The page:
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    The book was decent for what it was, though I did get the impression that the author (Ernest Cline?) had to fire every creative bullet he could come up with to get there. I think he only did one other book (Armada?) and it was a dud. I don't expect we'll see too much more from him, though the Spielberg movie in production has quite a bit if potential. He strikes me as a guy who had one good idea but no real writing prowess that would lend itself to more stories down the road. And to be honest I don't think he had anything to say about anything, other than the dorks will inherit the earth.

    I think he benefited a bit from doubling down on fanboy dorkdom where critical literary analysis can take a breather for geek-out street credibility. And wish-fulfillment. Never underestimate the power of wish-fulfillment, of which, Cline is one of the most egregious cases I can think of, though that still clearly resonated with readers. Not just authorial wish-fulfillment either, but a world that quite literally becomes a video game where only the dorks and nerds have a chance to survive. Forget the "cool" kids. They're totally fucked in the new world order. Revenge of the Nerds: Global Domination.

    I liked the book, but really only for the novelty of the gag, which he did well. Being of a similar age with a like-minded disposition probably helped. But overall there was too much jelly and not enough toast.

    ETA: and before anyone jumps in to defend dorkdom, I was card carrying member long before it was cool.
     
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  7. isaac223

    isaac223 Active Member

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    I already have CrossCode to tide me over with virtual reality MMO stories, thanks. I'm pretty much pooped on the "nerd goes into another world" formula from virtually everything Japanese nowadays, so I might pass on western Sword Art Online.
     
  8. Arcadeus

    Arcadeus Senior Member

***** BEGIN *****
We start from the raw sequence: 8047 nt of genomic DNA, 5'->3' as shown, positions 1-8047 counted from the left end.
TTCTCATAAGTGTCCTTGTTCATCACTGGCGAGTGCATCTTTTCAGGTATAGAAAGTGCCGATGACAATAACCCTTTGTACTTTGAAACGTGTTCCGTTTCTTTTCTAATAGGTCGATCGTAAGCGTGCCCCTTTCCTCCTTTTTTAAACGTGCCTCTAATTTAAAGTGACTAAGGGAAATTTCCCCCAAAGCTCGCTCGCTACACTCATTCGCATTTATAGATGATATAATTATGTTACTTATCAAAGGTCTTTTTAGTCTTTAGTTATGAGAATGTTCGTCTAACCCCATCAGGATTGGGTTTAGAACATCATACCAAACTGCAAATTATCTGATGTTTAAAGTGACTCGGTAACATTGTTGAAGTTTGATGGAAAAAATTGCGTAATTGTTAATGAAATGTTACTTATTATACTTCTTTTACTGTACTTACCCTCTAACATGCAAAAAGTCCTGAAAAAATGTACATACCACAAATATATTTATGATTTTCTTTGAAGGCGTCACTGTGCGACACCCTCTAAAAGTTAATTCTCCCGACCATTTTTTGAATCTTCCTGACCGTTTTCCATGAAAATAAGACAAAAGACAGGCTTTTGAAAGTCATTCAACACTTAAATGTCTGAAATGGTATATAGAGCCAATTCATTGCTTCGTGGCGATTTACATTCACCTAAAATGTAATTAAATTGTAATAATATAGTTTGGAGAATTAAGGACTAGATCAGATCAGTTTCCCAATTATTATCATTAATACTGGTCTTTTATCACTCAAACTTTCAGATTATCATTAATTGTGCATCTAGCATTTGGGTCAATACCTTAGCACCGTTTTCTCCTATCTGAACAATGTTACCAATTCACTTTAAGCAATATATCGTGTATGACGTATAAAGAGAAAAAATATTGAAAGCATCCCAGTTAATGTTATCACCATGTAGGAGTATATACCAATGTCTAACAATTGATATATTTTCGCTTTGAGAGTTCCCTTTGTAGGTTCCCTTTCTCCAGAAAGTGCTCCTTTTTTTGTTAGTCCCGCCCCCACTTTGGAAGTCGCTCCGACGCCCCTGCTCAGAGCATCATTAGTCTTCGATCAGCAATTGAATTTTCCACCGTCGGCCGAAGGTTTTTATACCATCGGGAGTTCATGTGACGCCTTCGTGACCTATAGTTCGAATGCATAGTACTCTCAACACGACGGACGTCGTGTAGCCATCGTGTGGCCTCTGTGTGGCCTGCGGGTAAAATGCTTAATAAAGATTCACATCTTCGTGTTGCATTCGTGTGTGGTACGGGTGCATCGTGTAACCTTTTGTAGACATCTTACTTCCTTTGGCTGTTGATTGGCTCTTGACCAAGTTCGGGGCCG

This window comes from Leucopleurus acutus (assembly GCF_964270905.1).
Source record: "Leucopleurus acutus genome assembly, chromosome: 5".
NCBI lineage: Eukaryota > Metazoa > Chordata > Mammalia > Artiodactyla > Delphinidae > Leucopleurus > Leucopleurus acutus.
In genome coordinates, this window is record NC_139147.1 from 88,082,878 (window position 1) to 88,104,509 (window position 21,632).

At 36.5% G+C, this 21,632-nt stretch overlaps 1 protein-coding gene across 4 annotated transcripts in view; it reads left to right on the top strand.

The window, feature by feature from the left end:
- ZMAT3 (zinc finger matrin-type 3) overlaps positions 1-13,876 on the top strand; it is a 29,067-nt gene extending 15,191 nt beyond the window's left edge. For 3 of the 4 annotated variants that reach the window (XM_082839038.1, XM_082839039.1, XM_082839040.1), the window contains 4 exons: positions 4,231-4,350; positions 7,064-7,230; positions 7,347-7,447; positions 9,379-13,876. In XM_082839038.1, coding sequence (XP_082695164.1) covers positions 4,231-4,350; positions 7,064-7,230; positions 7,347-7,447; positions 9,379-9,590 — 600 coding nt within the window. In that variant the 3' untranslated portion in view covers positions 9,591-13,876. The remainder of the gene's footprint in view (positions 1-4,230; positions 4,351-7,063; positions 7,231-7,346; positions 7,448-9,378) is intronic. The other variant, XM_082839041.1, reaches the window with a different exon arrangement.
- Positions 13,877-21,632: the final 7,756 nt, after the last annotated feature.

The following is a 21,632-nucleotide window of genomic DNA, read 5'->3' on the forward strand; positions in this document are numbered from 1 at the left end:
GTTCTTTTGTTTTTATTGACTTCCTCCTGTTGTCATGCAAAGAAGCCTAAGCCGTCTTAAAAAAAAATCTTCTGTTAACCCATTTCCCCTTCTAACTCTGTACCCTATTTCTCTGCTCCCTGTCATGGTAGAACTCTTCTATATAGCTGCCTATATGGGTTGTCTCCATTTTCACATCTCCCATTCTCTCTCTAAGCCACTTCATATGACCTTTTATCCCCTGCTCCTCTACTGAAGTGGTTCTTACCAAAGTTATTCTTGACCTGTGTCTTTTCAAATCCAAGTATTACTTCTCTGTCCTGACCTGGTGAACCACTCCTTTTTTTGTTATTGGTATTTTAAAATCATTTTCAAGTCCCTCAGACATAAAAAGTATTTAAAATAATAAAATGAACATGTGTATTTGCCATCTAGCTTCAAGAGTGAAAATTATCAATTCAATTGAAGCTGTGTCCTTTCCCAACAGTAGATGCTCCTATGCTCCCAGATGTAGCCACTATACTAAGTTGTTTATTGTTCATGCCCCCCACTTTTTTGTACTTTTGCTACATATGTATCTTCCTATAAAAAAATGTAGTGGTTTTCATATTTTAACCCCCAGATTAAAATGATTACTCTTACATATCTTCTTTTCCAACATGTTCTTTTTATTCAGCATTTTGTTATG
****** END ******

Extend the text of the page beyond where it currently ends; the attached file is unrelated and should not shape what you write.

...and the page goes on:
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    It should have been several books. It felt rushed and the info-dump feeling could have been avoided.
     
  9. BayView

    BayView Huh. Interesting. Contributor

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    I could barely make it through one--there's no way I would have read for more than one.

    I agree with someone up-thread saying the book was coasting on nostalgia, rather than the current story or plot. And I guess I just don't find nostalgia all that appealing.
     
  10. Mr. Write

    Mr. Write Member

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    I read both of his books. I enjoyed both of them. I was entertained.
     
  11. newjerseyrunner

    newjerseyrunner Contributor Contributor

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    I never minded the info dumps in this story because I found it extremely interesting. I enjoyed reading about how Oasis came to be and how it was used.

    The only thing that really irked me was the dumps he did after a time jump. One page he's just entering fame for finding the first key and getting to know Artimis, a few pages later, he's rich and going with her to the best clubs in his flying Dolorian and owns a small planet. The part where he worked for the sixers also seemed to just fly in and out.